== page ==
2. Signal space 3 Inner product In an I -dimensional Euclidean space. that is the vector length. there is an important geometrical interpretation of the inner product in the Euclidean space. : : : . Definition 1. xi D I X i D1 (1. y I ]T . Ł for complex conjugate and H for transpose complex conjugate or Hermitian.1.13) Observation 1. yi D 0.2 given the two vectors x D [x1 .14) y ||y|| x θ ||x|| Figure 1. hx. Geometrical representation of the inner product between two vectors. 2 Henceforth: T stands for transpose.2. Note that hx.1. (I=2) (1.12) jxi j2 D jjxjj2 (1. : : : . that is if the angle they form is 90Ž . represented in Figure 1.12). yi the inner product: hx. yi D jjxjj jjyjj cos  where jjxjj denotes the norm or length of the vector x.11) If hx. x I ]T and y D [y1 . jjxjj is the norm of x. yi D jjxjj cos  jjyjj is the length of the projection of x onto y.1 From (1. yi is real. that is obtained from the relation: hx. yi D I X i D1 xi yiŁ (1. . we indicate with hx.2 Two vectors x and y are orthogonal (x ? y) if hx.

whereas Ž.17) Recall that the inner product enjoys the following properties: 1. yi D Þhx. Z E x D hx. hx C y.t/ denotes the Dirac delta. zi.t/. ji D i .3 A basis of orthonormal signals (orthogonal signals with unit norm) f i . 5. t 2 <.16) for continuous-time signals. and Z C1 1 x. Equality holds if and only if x D Ky. t 2 <. zi C hy. yi. for continuous-time signals it must be: Z C1 1 jx. with K a complex scalar. where I is a finite or numerable set. 1.19) 3 This procedure can easily be extended to discrete-time signals. xi D 1 C1 jx.t/j2 dt < 1 Z and C1 1 jy. Given a finite-energy signal x. . In both cases it is assumed that the energy of signals is finite. Elements of signal theory We can extend these concepts to a signal space.t/j2 dt < 1 (1. i 2 I.k/ (1. Hence.15) for discrete-time signals.2 Discrete signal representation Let us consider the problem of associating a sequence (possibly finite) of numbers with a continuous-time signal. yij Ä jjxjjjjyjj. defining the inner product as C1 X kD 1 x. 2.18) h i.t/ y Ł . 3.4 Chapter 1.t/g.t/ j .t/ dt (1. yi D hy. xi > 0 8x 6D 0. hx. xiŁ . hÞx.t/j2 dt < 1 (1.t/ dt D Ži j D 0 if i 6D j 1 In this text.k/ y Ł . 4. is defined by ² Z C1 1 if i D j Ł (1. zi D hx. (Schwarz inequality) jhx. Žn is the Kronecker delta. hx.

t/. then f i .t/g.t/þ dt (1.24) ii i 2I (1. ei D xi i .xi xiŁ one finds X jxi Ee D E x C i 2I ci j2 X i 2I jci j2 (1.t/ D O xi i . and x. i 2 I. xi O O O xi ciŁ xiŁ ci / (1. i i D 1 and Ee D E x where Ex D O X i 2I Ex O jxi j2 (1.22) þx. The minimum of (1.25) as jxi j2 xi ciŁ xiŁ ci C jci j2 D jxi ci j2 D . is a complete basis for x.26) xi D ci D hx.21) the most common method to determine the coefficients fxi g in (1.25) is obtained if the second term is zero.xi ci /Ł . xi C hx. defined as þ2 Z C1 þ þ þ X þ þ E e D he.t/ (1.20) i 2I If we define the error as e. xi D Ex C By adding and subtracting jci j2 . Discrete signal representation 5 we want to express x.t/ x.t/ can be expressed as X xi i .t/ iŁ .t/g. and express E e as E e D hx x.27) (1.29) x.28) If E e D 0. xi O X i 2I .xi ci /.t/ D x. x O xi O hx.t/.t/ þ 1 þ i 2I Let ci D hx.t/ D i 2I .20) is by minimizing the energy of e.t/ dt i 2I (1.23) D hx.2. as a linear combination of the functions f i . t 2 <.t/ (1. hx.1. t 2 <.t/ O (1. i 2 I. Consider the signal X x. Hence the coefficients to be determined are given by Z C1 x.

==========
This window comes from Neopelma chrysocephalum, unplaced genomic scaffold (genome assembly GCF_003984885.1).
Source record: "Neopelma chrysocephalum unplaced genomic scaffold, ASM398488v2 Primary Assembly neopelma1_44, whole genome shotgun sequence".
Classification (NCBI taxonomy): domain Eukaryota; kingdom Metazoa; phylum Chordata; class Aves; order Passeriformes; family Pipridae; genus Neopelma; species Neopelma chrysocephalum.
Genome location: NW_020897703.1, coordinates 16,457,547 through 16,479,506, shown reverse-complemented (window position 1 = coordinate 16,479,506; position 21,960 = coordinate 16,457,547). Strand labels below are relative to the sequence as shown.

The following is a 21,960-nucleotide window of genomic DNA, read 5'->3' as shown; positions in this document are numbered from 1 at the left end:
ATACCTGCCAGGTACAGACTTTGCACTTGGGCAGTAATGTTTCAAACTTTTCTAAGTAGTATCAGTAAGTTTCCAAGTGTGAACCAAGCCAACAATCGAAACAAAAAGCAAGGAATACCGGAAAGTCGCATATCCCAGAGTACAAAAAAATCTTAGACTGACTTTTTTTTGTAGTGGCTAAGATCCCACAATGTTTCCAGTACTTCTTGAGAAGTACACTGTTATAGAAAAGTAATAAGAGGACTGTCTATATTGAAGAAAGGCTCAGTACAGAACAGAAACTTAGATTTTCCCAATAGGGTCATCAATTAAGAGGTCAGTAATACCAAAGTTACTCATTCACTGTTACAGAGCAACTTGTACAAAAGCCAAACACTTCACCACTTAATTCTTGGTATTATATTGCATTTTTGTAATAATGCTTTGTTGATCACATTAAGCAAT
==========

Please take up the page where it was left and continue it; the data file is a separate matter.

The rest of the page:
Therefore. 8i 2 I.29) X jxi j2 (1. . given a sequence of orthonormal signals. for a generic signal x and for a basis formed by two signals one gets the geometrical representation in Figure 1. O ii D xi xi D 0 8i 2 I (1. i 2 I. is called the projection of O x.3. t 2 <.32) φ2 x e ^ x φ 1 Figure 1. i 2 I.6 Chapter 1.t/g.t/. i 2 I.30) Ex D i 2I that is the energy of the signal coincides with the sum of the squares of the coefficient amplitudes.3.t/ can be represented by a sequence of numbers fxi g.t/. belongs to the space spanned by f i .t/g. the signal x. Elements of signal theory where equality must be intended in terms of quadratic norm. As an example. ii D hx x. Geometrical representation of the projection of x onto the space spanned by 1 and 2 . t 2 <. 1 and 2. which form a complete basis for x.t/. given by (1. ii (1. that is.31) that is e ? i .t/g.3 The signal x. i 2 I.t/. onto the space spanned by the signals f i . Signal representation Definition 1. i 2 I.26) satisfies the following important property: he. the space whose signals are expressed as linear combinations of f i . then x. from (1. If E e D 0. Moreover. The principle of orthogonality The vector identified by the optimum coefficients (1. t 2 <.20) with fxi D ci g. given by xi D hx.